Install Opensuse On a machine with an Nvidia card. Black screen of death

I just finished what was an unnecessarily difficult install. I’ll put a list of my troubles at the bottom.

The thing that I’ve encountered almost every time I install on a machine with an nvidia card is that it boots partway and then yo get a blank monitor. No way to switch to a VT. If you google enough you will find hints, but here it is:
NOMODESET
You must pres e (for edit) on the grub2 line for the kernel you intend to load. Go down to the line with all the kernel parms, most likely the last words in that line are: “splash=silent quiet showopts”. Press the end key to get to the end of that line and enter “nomodeset”.
This probably isn’t required if you’re using the nouveau driver, but the installer didn’t install that anyway so I can’t say.

How I did this install:
-configure the bios to boo a vga monitor and hook one up (I luckily have an old one and my board has a vga connector)
-boot and install opensuse as per usual
-now add the nvidia repos and install the nvidia drivers.
-if you have access to yast, use it to add the “nomodeset” parm to your kernel parameters. If you can’t figure out how to do that, don’t worry you can add it by hand and then use yast later.
-configure the bios to use the nvidia card and connect your (presumably hi-def) monitor
-reboot
-at the grub prompt press “E” and make add the nomodeset kernel parm then press f10.
-if you don’t have any luck and need to use “startx” to debug, you can enter “nomodeset init 3” to stop before starting the X server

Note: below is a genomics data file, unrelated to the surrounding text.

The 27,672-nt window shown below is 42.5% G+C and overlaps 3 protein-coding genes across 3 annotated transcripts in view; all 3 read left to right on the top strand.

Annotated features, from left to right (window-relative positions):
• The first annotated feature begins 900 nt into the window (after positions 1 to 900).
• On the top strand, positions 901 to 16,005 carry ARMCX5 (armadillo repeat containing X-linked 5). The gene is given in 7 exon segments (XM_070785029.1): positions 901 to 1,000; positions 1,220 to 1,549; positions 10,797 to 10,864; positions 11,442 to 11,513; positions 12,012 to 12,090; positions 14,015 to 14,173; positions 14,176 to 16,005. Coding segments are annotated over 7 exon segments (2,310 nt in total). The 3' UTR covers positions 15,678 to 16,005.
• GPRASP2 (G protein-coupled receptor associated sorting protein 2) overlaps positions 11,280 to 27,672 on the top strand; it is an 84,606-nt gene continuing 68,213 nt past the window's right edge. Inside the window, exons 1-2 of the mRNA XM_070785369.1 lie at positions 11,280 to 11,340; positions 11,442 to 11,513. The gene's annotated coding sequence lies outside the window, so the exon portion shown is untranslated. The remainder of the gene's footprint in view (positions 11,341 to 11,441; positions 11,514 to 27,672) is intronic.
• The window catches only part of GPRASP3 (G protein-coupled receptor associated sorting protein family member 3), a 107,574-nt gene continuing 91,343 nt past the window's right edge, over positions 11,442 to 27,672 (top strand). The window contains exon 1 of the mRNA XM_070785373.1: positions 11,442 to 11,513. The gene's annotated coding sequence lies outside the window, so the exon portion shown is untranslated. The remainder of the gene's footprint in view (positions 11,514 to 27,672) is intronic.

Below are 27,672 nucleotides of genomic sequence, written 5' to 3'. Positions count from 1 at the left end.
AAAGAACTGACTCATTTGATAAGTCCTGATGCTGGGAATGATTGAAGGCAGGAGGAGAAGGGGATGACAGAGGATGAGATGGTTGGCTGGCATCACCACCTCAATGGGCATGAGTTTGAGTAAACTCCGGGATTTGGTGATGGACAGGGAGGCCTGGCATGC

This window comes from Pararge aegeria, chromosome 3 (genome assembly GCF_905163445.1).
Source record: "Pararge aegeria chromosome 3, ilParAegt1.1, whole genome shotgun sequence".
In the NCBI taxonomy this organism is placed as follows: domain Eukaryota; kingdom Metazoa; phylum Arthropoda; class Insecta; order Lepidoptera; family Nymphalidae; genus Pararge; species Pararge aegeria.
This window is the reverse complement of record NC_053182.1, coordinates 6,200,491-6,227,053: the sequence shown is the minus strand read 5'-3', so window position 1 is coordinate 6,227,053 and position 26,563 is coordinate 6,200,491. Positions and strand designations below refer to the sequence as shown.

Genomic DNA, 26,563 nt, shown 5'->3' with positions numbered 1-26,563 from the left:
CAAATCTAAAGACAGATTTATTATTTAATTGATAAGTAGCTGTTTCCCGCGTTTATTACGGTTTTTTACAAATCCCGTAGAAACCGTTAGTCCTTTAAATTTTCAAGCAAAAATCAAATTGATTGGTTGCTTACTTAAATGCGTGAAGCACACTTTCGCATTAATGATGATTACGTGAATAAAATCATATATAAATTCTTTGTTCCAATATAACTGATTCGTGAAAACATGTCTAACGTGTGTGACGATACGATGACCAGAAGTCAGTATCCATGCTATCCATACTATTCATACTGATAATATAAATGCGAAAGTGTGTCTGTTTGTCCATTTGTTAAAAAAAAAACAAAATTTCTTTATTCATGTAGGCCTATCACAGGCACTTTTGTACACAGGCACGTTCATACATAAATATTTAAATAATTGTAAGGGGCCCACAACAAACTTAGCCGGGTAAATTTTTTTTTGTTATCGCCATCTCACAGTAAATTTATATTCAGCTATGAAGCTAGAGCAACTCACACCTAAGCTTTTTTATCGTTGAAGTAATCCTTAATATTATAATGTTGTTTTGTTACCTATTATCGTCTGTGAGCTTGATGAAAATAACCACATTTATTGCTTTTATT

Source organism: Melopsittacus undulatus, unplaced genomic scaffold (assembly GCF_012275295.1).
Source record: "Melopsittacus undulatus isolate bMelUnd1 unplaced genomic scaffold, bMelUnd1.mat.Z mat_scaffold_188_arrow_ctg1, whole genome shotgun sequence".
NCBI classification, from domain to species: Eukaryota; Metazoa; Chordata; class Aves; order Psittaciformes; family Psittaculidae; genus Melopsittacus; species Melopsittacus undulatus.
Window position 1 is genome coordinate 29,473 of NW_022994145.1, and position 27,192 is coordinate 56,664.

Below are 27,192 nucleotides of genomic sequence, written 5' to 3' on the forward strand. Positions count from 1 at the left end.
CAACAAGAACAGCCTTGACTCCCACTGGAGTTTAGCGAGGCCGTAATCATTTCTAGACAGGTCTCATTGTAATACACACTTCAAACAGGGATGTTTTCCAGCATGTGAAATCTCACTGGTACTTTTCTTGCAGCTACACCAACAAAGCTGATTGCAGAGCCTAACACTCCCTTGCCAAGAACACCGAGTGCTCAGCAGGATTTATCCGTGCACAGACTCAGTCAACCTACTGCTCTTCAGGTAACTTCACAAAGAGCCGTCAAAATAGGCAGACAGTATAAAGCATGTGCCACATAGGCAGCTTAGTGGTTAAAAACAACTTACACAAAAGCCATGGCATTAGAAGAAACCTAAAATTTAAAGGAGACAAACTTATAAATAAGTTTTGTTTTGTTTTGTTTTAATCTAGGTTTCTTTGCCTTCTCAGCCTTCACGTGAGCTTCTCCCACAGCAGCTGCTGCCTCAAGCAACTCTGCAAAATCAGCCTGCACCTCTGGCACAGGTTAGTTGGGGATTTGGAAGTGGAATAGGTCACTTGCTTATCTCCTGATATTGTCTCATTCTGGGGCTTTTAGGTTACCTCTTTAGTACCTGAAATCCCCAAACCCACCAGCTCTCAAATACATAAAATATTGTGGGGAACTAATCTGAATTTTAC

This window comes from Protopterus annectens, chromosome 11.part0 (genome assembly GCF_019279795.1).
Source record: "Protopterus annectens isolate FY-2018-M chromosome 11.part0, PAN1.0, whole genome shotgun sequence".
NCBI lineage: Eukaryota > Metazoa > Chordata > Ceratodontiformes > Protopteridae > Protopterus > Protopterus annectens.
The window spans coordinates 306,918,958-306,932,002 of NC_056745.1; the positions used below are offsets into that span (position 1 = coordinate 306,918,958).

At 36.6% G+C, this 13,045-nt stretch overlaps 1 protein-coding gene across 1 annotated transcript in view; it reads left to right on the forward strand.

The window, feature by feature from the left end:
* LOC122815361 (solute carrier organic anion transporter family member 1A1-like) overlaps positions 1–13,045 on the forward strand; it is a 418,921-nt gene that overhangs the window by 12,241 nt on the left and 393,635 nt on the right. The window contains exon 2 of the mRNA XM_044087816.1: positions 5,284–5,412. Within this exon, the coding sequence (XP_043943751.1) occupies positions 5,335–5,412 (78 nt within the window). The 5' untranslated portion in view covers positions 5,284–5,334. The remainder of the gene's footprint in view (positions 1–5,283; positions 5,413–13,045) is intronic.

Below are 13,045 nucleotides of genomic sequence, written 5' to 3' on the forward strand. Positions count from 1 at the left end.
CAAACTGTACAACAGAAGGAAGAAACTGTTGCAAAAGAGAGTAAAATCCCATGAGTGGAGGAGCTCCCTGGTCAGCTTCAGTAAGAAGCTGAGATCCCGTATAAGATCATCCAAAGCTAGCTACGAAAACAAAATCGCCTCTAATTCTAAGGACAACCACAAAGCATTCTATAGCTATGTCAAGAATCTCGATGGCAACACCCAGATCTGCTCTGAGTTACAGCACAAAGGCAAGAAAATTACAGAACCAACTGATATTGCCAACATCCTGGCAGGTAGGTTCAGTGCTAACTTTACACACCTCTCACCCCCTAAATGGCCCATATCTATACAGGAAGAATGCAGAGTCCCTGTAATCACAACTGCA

Hopefully this gets you a working X system.
-if it performs dreadfully (jerky movement of windows, generally unacceptable performance) go to the settings panel ->display and monitor → composter and set the rendering backend to XRender. the opengl ones suck… inexplicably.

Some other things I learned:
-radeon cards are not supported much better than nvidia. I originially bought an ati pro wx2100. After a LOT of agony I contacted them and they said that they the amdgpu driver didn’t support “pro” cards. I grovelled at my computer supply store and they swaped me a geforce 1030
-I also bought a $680cdn dollar Samsung nvme because my motherboard (intel server board) advertised it had an M.2 slot. Well it had a “short” slot that wouldn’t accomodate the 4cm nvme card. So I had to buy a pcie card to add my nvme. THEN I found (from about a hundred attempts) that absolutely no way can you boot off the nvme. At least not linux on with this bios. So I bought a 250mb ssd and put my root partition there. I will subsequently reconfigure things so that my performance critical items are on the nvme.
-the thing that Fedora and Centos would do that Opensuse would nto was allow me to have my root folder on one drive and the /boot… stuff on another. There is no way to get that into the partition tool during install (IMHO)

Its no-one’s fault, but the memory I ordered for this mb was of the correct spec, but wouldnt’ work. I had to replace it with some cheaper memory to get it to boot.

The world of PC and the parts they are made of has made no progress in the 10 years since I built a machine.